Early on, the business focused on producing green product. An old sawmill is the foundation of the operation. Additional buildings, equipment and technology have helped bring the operation full circle with 10 employees now helping shell out 350 yards of shavings per day. A 120 foot by 160 foot building was constructed on the back side of the property to store rice hulls and serve as a mechanic shop. The main building houses the shavers, dry product and bagging equipment.

Key to the operation’s success includes a dryer system installed to help cut down on moisture in the shavings as well as a spreading service for growers which puts bedding directly into the poultry houses.

“That has been a real key for us to be able to spread the product right in the barn,” Lavern says. Before, bedding would have to be spread with side delivery rakes. The spreader allows bedding to reach the wall of the poultry house. “This way when we’re done, the growers are ready to go in to make their brooder rings, and it’s all even. They don’t have to do a thing.”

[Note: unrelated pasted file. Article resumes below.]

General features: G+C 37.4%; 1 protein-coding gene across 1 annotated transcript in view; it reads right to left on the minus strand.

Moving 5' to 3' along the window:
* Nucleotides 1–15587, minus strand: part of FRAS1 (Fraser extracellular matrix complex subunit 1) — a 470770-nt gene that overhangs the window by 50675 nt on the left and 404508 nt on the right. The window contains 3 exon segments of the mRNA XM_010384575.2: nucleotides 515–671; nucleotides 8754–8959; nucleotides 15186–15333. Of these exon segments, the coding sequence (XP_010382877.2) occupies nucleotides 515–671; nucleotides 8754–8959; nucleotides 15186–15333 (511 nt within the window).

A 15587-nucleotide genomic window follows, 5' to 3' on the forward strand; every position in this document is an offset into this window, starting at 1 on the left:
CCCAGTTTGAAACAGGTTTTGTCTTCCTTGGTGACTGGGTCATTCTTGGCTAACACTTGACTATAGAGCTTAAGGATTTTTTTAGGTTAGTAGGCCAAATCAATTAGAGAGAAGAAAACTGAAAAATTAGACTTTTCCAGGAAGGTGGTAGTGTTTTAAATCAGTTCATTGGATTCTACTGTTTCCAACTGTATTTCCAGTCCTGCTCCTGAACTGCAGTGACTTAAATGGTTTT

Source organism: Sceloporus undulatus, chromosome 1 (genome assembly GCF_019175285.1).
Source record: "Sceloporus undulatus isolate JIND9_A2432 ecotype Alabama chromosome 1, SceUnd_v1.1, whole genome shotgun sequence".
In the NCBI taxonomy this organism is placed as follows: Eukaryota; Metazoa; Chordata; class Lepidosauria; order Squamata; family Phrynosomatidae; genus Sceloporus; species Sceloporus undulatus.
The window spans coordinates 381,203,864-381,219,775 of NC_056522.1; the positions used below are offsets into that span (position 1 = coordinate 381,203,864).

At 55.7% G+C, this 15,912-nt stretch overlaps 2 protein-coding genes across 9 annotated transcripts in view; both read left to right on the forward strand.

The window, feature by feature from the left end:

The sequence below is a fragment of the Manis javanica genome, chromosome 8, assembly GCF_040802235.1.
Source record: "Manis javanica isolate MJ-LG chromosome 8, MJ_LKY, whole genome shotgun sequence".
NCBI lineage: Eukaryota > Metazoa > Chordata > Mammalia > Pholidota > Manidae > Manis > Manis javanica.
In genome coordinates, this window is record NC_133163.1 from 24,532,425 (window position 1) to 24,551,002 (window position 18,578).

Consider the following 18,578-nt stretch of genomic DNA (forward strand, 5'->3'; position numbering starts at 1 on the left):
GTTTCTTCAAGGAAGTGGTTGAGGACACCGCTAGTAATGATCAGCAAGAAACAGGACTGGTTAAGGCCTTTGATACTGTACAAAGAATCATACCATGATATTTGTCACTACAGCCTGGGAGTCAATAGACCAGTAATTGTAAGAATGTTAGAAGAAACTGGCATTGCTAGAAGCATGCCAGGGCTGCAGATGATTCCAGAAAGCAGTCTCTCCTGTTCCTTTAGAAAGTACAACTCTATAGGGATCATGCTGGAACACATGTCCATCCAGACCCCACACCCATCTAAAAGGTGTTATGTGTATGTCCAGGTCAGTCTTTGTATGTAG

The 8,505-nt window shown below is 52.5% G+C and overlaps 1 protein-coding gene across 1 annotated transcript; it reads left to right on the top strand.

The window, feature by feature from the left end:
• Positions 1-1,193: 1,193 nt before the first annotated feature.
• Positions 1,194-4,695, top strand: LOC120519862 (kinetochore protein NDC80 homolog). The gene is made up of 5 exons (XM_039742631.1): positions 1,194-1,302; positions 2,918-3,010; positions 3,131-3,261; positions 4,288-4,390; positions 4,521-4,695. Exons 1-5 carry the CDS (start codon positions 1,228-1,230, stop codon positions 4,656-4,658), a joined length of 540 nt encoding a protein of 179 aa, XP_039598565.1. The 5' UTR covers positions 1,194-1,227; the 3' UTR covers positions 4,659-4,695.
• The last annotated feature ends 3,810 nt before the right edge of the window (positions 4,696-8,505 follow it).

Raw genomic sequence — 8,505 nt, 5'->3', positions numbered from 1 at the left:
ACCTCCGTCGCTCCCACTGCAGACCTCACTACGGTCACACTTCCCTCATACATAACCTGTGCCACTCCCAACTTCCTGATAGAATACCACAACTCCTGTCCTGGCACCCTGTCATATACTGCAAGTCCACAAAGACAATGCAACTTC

The rice hulls don’t pack and help the shavings remain dry and fluffy.

Shipped in from Arkansas, rice hulls have recently been added to the product line and are becoming especially popular with turkey farmers. Chicken growers and dairy producers are also becoming fond of the rice hulls, which can also be blended with traditional wood shavings.